Monday, 15 December 2014

Roastin' Rock 'n' Roll

After I posted the Three Little Bops video a few days ago, it got me thinking about Stan Freberg's classic Capitol 1950's releases that basically ripped Rock 'n' Roll to pieces. Even so I had to get my hands these platters, and they ain't that bad either! I've taken liberties and altered the Stan Ferberg Capitol 'Any Requests' extended play EAP1-486 and used it for this post.


Stanley Victor Freberg (born August 7, 1926 in Los Angeles) is a voice actor, comedian, and advertising creative.
In 1950, he scored a huge success with his first recording for Capitol Records, John and Marsha, a soap-opera parody that consisted of the title characters (both played by Freberg) repeating each other’s names. In a follow-up he used pedal steel guitarist Speedy West to parody the 1953 country hit A Dear John Letter as A Dear John and Marsha Letter.
Throughout the 1950s he made a name for himself writing and performing both original songs (Tele-vee-shun) and parodies of popular tunes (The Yellow Rose of Texas, Day-O, Heartbreak Hotel). With fellow voice actors Daws Butler and June Foray he produced a medieval parody of Dragnet called St. George and the Dragon-Net. The latter recording was a #1 hit for four weeks in late 1953.
Freberg’s brilliant, authentic-sounding musical parodies were a by-product of his collaborations with Billy May and his Capitol Records producer Ken Nelson. His brilliant 1957 spoof of TV “champagne music” master Lawrence Welk, Wun’erful, Wun’erful was a true collaboration with May, a veteran big band musician and jazz arranger (known for his work with Frank Sinatra among others) who loathed Welk’s corny style. To replicate that sound, May and some of Hollywood’s finest studio musicians and vocalists worked to virtually clone Welk’s sound.  Billy Liebert, a first-rate accordionist copied Welk’s own accordion playing. The humour was lost on Welk; Freberg later recalled the bandleader denying he ever used the term “Wunnerful! Wunnerful!” (Later the title of Welk’s autobiography).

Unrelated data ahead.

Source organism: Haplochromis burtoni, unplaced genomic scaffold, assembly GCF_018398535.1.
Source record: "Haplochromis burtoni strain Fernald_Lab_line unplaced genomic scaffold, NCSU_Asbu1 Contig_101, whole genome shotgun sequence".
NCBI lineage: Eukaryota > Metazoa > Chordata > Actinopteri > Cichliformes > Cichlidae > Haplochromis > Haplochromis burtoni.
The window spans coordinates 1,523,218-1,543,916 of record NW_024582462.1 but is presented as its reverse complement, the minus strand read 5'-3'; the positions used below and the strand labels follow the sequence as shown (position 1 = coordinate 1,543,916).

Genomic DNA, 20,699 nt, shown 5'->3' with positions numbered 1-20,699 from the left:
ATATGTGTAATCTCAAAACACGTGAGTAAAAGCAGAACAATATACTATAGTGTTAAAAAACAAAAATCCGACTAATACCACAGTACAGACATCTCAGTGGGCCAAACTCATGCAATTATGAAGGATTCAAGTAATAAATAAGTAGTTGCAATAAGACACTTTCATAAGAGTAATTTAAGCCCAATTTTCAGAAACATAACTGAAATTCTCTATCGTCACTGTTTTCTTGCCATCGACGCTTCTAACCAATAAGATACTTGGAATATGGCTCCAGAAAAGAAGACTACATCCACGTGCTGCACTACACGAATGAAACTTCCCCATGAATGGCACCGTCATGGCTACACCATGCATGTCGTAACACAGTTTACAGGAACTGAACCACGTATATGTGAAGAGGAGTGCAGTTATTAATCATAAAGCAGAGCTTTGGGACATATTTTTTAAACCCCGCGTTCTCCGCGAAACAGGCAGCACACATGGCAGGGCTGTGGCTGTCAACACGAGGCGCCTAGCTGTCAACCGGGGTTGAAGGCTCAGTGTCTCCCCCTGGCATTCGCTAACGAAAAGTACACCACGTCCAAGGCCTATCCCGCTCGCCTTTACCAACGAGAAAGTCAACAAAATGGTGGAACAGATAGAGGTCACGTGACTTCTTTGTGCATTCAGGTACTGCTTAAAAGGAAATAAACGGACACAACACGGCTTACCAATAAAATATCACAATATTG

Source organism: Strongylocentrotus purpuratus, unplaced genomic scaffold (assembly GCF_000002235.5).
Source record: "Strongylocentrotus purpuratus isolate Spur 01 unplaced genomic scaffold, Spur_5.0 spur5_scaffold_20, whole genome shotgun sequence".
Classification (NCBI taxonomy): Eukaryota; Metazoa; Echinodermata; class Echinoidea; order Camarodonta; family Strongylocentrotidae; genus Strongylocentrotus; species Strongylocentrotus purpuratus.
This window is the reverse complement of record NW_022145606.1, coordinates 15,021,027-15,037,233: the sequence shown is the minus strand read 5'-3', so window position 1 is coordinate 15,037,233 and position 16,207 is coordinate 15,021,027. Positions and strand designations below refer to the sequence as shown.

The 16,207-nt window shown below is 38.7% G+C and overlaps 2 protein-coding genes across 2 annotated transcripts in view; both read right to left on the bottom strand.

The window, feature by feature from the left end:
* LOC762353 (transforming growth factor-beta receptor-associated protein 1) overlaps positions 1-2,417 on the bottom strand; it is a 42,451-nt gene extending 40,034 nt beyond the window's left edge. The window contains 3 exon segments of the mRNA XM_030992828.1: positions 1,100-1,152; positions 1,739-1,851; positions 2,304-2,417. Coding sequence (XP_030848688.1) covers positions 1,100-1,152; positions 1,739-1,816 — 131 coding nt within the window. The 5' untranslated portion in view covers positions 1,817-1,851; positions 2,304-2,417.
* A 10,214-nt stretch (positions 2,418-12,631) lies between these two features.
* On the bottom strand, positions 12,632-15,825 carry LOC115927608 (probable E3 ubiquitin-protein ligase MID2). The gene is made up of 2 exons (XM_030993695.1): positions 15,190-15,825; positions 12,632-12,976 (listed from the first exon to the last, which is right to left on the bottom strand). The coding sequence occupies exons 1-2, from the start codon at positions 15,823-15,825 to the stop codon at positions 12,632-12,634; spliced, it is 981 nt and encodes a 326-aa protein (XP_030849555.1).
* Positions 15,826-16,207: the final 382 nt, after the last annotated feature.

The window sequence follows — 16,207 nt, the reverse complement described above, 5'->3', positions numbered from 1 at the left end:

Another hit song to get the Freberg treatment was the weepy Cry, which Freberg rendered as Try (“You too can be unhappy… if you try!”) Ray was furious, until he realized the success of Freberg’s parody was helping sales and airplay of his own record; Ray and Freberg actually became close friends.
Freberg continued to skewer the advertising industry after the demise of his radio show, producing Green Christmas in 1958 (again with Butler), a scathing indictment of the over commercialization of the holiday. Freberg, the son of a church minister and very religious himself, made sure to point out on that novelty record “Whose birthday we’re celebrating.” Despite his Jewish-sounding last name, Freberg is actually a Baptist of Swedish heritage.
“Green Christmas” also foreshadowed his musical review on LP Stan Freberg Presents: The United States Of America, Volume 1: The Early Years (1961) in that both combined dialog and song in a musical-like style. Stan Freberg Presents: The United States of America, Volume 2: The Middle Years was planned for a release during America’s Bicentennial in 1976 but did not emerge until 1996.
Edited by foetusized on 30 Sep 2006, 20:15


  1. Better than the originals - just what we need this troubled Christmas (2014)

  2. have a peaceful Christmas Terry

  3. Stan Freberg rocks!!!